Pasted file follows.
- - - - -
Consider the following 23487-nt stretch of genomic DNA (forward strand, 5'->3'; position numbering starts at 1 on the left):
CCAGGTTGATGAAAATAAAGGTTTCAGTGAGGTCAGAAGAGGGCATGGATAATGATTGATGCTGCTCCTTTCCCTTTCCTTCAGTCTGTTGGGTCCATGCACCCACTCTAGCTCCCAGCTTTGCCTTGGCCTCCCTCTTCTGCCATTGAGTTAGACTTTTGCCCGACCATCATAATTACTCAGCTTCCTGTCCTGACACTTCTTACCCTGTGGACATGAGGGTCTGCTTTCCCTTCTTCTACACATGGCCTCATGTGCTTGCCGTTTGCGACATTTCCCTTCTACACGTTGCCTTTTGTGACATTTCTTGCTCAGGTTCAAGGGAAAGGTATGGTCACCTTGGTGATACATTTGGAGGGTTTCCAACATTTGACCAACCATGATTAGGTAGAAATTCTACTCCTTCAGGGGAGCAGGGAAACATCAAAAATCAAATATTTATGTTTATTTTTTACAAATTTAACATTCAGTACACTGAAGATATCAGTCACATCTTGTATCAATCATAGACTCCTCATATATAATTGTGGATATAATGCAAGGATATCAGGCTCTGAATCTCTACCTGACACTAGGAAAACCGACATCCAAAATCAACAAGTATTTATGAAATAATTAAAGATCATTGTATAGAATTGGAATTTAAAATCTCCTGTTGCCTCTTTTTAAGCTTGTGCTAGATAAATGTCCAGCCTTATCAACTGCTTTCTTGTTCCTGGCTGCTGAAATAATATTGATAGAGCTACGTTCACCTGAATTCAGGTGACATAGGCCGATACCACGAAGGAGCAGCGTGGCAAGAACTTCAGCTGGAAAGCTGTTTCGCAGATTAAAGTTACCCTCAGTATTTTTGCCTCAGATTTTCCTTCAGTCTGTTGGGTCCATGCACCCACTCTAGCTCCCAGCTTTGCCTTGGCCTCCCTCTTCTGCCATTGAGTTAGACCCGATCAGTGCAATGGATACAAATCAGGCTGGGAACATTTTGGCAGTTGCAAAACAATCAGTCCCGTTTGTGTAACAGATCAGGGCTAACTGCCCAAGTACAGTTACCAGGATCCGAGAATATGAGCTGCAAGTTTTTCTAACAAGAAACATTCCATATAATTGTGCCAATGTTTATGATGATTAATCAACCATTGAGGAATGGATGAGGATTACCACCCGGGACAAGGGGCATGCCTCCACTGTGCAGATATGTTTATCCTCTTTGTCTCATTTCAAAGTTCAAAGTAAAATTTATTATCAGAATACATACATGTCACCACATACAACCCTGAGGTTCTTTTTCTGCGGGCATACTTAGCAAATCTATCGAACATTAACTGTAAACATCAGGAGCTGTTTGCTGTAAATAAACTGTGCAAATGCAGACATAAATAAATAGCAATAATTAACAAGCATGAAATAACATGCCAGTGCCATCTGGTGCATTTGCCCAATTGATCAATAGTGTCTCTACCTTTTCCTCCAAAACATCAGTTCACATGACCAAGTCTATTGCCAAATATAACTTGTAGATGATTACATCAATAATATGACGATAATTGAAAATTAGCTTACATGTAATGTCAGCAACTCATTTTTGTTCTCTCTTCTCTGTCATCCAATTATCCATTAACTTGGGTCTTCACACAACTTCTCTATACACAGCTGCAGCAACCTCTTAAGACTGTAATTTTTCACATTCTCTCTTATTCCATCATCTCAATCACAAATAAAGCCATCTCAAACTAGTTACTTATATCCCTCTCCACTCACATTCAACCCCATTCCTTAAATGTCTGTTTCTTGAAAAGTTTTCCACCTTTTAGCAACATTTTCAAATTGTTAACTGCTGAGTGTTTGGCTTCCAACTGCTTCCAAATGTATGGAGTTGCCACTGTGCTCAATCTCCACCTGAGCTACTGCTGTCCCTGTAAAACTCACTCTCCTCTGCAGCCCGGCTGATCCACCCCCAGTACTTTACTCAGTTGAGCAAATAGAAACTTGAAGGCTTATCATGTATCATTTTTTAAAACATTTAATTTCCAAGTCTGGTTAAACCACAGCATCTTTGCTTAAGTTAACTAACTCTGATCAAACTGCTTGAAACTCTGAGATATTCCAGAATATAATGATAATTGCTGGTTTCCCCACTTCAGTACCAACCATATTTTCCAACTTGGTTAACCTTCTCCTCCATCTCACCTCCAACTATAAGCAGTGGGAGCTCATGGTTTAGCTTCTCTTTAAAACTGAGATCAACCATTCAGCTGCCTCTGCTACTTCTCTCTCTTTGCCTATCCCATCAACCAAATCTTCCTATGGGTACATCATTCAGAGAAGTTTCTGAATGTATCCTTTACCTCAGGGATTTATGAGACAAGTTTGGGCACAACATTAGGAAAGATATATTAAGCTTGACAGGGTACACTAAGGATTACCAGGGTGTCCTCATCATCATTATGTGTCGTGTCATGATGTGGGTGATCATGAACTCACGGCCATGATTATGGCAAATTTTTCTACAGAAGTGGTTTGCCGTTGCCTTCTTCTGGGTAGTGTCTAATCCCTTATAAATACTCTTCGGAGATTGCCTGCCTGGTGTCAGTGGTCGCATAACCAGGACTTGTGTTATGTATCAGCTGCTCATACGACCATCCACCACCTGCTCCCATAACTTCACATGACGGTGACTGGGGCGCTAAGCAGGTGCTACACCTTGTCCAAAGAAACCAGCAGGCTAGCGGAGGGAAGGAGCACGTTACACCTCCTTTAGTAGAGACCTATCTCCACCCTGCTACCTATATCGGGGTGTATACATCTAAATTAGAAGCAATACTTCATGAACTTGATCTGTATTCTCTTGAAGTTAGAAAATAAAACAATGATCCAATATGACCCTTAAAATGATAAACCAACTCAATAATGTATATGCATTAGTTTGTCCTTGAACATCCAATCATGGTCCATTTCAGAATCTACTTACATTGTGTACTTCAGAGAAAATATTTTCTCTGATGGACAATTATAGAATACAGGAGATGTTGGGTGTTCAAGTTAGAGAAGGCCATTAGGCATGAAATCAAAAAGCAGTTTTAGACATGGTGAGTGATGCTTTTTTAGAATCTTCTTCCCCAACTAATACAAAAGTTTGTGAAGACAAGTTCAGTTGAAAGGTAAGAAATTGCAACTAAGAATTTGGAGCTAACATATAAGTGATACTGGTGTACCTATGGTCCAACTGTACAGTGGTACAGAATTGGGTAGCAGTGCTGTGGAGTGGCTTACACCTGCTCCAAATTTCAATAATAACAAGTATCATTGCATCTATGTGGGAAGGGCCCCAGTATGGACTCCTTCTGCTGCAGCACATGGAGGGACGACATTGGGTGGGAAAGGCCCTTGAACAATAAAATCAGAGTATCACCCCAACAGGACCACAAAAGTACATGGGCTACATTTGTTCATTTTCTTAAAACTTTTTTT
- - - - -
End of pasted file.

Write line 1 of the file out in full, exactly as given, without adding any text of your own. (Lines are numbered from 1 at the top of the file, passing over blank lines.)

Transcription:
Consider the following 23487-nt stretch of genomic DNA (forward strand, 5'->3'; position numbering starts at 1 on the left):